The work of GHHR is to document examples of how human rights-based approaches to health make a greater positive difference to the lives of individuals and populations in a variety of areas.
Director, Program on Global Health & Human Rights
Research Director, USC Institute on Inequalities in Global Health
The Program on Global Health & Human Rights (GHHR), an integral component of the USC Institute on Inequalities in Global Health, is at the forefront of expanding research in the field of health and human rights, and is a leader in developing tools for analysis, programmatic intervention, monitoring and evaluation. At this juncture in the history of the health and human rights field, the need to strengthen health systems and demonstrate the effectiveness of using human rights to address public health challenges both within and outside the health system has never been more urgent. The work of GHHR is to document examples of how human rights-based approaches to health make a greater positive difference to the lives of individuals and populations in a variety of areas, including HIV, sexual and reproductive health, child and adolescent health and health systems strengthening. GHHR emphasizes the conceptual, methodological, policy and practice implications of linking health to human rights, with particular attention to women, children, gender issues, and vulnerable populations.
Director Professor Laura Ferguson has worked at the intersection of global health and human rights for 20 years, first in the non-profit sector and, for the last 15 years, in academia. Focused on developing the evidence base of how attention to human rights can improve health outcomes, she guides GHHR in developing innovative methodologies that help shed light on how structural and societal interventions operate to impact people’s health and lives.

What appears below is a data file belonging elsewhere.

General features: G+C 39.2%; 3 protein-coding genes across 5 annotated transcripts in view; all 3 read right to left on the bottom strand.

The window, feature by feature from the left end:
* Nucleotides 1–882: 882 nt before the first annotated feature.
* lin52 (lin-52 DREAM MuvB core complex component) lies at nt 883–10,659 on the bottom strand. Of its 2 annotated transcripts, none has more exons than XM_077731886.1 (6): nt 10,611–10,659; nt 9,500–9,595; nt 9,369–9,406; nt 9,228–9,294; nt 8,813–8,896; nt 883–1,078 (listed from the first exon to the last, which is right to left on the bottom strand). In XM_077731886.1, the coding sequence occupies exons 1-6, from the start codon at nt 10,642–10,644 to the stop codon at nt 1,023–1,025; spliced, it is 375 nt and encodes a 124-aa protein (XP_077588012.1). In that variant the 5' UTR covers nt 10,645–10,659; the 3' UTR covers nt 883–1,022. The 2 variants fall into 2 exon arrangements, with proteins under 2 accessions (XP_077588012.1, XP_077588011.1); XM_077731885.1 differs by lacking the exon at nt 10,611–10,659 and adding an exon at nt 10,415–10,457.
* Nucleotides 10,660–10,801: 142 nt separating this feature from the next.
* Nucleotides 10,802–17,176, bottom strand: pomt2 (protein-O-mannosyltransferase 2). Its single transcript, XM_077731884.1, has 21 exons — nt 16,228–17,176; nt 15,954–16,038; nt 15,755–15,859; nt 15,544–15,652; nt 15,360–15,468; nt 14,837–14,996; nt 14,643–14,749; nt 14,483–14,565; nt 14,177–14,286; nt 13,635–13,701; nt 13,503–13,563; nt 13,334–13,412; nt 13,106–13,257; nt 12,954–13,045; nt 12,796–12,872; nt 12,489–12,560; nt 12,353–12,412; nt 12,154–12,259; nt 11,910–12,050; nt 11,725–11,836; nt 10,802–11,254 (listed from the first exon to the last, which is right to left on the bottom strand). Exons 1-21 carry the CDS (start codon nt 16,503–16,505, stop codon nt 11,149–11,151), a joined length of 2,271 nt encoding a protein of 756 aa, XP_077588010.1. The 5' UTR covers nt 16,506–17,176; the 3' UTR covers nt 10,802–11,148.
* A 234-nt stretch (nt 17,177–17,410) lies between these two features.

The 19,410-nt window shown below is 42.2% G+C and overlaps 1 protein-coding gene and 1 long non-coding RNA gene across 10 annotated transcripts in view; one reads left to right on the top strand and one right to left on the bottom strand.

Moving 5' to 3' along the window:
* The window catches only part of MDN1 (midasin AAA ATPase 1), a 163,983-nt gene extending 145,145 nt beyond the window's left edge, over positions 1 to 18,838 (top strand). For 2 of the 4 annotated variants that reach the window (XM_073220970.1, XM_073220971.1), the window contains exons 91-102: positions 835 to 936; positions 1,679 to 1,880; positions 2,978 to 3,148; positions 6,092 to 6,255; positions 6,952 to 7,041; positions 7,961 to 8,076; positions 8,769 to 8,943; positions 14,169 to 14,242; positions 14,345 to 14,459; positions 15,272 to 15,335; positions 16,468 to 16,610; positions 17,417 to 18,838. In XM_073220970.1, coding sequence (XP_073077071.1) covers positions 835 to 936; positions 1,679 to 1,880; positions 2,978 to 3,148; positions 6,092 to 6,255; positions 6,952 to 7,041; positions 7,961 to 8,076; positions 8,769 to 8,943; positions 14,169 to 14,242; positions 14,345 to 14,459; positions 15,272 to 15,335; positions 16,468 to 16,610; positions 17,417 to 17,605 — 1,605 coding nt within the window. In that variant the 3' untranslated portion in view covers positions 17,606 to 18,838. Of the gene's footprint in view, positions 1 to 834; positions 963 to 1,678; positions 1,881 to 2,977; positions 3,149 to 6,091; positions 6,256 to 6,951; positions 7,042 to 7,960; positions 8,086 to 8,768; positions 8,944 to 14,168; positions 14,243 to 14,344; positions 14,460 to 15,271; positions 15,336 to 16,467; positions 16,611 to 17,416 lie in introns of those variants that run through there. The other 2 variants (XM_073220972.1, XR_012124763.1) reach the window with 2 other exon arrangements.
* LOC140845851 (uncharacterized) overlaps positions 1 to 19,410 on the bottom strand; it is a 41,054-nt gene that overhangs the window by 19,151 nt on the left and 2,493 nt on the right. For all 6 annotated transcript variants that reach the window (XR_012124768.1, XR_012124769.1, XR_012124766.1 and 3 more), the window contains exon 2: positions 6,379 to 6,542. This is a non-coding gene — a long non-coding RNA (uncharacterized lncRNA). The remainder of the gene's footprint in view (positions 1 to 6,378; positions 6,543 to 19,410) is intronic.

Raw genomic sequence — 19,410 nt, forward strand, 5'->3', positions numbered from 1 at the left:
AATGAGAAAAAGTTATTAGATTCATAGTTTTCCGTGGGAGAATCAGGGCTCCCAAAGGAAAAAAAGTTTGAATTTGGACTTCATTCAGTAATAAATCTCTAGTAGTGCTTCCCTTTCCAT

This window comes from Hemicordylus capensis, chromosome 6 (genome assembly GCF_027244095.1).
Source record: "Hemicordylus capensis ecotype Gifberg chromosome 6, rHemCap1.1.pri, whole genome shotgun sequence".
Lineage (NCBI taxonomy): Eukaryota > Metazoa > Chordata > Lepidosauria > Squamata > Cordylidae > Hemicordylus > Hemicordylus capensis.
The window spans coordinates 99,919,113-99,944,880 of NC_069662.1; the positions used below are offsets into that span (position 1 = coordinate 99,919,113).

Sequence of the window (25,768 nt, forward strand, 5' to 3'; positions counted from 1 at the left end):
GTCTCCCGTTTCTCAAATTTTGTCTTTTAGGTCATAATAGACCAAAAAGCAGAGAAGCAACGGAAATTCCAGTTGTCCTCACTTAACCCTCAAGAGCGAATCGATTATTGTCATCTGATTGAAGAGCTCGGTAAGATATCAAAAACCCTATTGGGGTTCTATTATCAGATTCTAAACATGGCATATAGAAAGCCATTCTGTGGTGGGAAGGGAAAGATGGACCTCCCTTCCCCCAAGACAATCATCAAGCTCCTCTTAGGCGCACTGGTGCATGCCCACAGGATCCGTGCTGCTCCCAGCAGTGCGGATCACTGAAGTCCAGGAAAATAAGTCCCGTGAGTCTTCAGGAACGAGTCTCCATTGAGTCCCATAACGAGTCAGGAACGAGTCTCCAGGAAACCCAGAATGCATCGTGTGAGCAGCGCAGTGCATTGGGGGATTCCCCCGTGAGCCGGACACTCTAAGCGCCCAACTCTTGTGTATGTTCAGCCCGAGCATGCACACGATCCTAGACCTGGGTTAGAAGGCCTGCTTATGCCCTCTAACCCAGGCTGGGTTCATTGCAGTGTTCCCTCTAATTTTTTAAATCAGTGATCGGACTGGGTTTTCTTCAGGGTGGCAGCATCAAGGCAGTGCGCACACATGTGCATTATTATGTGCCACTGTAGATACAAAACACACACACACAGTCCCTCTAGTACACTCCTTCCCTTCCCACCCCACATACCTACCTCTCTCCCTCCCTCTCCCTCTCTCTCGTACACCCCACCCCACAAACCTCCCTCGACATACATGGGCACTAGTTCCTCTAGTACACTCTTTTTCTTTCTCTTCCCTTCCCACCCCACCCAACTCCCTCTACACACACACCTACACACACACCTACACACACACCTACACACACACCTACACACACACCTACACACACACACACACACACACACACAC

GHHR has always been at the cutting edge of the field of global health and human rights, pushing conceptual boundaries and creating products with immediate practical application. All of our research is designed to inform and promote positive change in the world. Strengthening the evidence base that systematic attention to human rights can improve all different areas of health across diverse populations is essential to promoting rights-based responses to health concerns. Moving forward, GHHR continues to build on our experience with the assessment and evaluation of health-related human rights. Methodological challenges abound: causal pathways are complex, quantitative models inadequate and qualitative data alone all-too-often unpersuasive. Multi-disciplinary, mixed-methods research grounded in equitable partnerships with communities and other collaborators everywhere we work is critical to developing appropriate methodologies and models. GHHR aims to learn with its partners to inform policies and interventions at global, regional, national and local levels that will ultimately create benefits in people’s health and lives, particularly among the most vulnerable populations.
Global health professional and lawyer for 25 years, Professor Sofia Gruskin has long been at the forefront of expanding research in the field of global health. In 1997 she developed the core Program on International Health and Human Rights (PIHHR) at the Harvard School of Public Health. The Program was widely recognized as a leader in developing and testing practical approaches – products such as training modules, assessment and evaluation instruments, and analytical guides – that fully integrate human rights into the work of public health, including program design, implementation, and evaluation. Development of such tools is critical to validating the essential links between health and human rights and to improving the delivery of services and health outcomes. PIHHR grew in dynamic ways to further understanding of the interactions between health and human rights and has applied this knowledge to the development of public health policy and practice. This work expanded at USC with the creation of GHHR in 2011. In the period since, the GHHR continued to strengthen the practical application of human rights to public health programming in a variety of ways—from the design and implementation of specific analytic and programmatic tools to conducting trainings in various areas of health and human rights.
In 2018, Laura Ferguson agreed to lead GHHR, and the rest is history!